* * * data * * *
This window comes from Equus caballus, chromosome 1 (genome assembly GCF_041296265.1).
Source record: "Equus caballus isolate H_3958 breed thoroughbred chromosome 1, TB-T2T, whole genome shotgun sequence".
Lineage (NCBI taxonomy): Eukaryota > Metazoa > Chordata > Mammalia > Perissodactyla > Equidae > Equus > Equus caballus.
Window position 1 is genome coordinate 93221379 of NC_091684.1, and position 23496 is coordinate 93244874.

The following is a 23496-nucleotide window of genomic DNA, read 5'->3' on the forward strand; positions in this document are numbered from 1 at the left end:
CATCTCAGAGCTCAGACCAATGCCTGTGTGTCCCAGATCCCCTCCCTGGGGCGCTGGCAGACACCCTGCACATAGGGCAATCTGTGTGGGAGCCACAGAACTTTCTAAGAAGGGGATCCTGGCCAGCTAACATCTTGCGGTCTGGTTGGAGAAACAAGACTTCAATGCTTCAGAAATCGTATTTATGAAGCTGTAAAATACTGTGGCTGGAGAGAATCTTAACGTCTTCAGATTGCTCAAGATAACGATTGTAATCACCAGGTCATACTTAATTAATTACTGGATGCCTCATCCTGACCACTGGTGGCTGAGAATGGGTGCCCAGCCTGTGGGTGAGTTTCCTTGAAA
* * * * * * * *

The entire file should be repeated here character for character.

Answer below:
This window comes from Equus caballus, chromosome 1 (genome assembly GCF_041296265.1).
Source record: "Equus caballus isolate H_3958 breed thoroughbred chromosome 1, TB-T2T, whole genome shotgun sequence".
Lineage (NCBI taxonomy): Eukaryota > Metazoa > Chordata > Mammalia > Perissodactyla > Equidae > Equus > Equus caballus.
Window position 1 is genome coordinate 93221379 of NC_091684.1, and position 23496 is coordinate 93244874.

The following is a 23496-nucleotide window of genomic DNA, read 5'->3' on the forward strand; positions in this document are numbered from 1 at the left end:
CATCTCAGAGCTCAGACCAATGCCTGTGTGTCCCAGATCCCCTCCCTGGGGCGCTGGCAGACACCCTGCACATAGGGCAATCTGTGTGGGAGCCACAGAACTTTCTAAGAAGGGGATCCTGGCCAGCTAACATCTTGCGGTCTGGTTGGAGAAACAAGACTTCAATGCTTCAGAAATCGTATTTATGAAGCTGTAAAATACTGTGGCTGGAGAGAATCTTAACGTCTTCAGATTGCTCAAGATAACGATTGTAATCACCAGGTCATACTTAATTAATTACTGGATGCCTCATCCTGACCACTGGTGGCTGAGAATGGGTGCCCAGCCTGTGGGTGAGTTTCCTTGAAA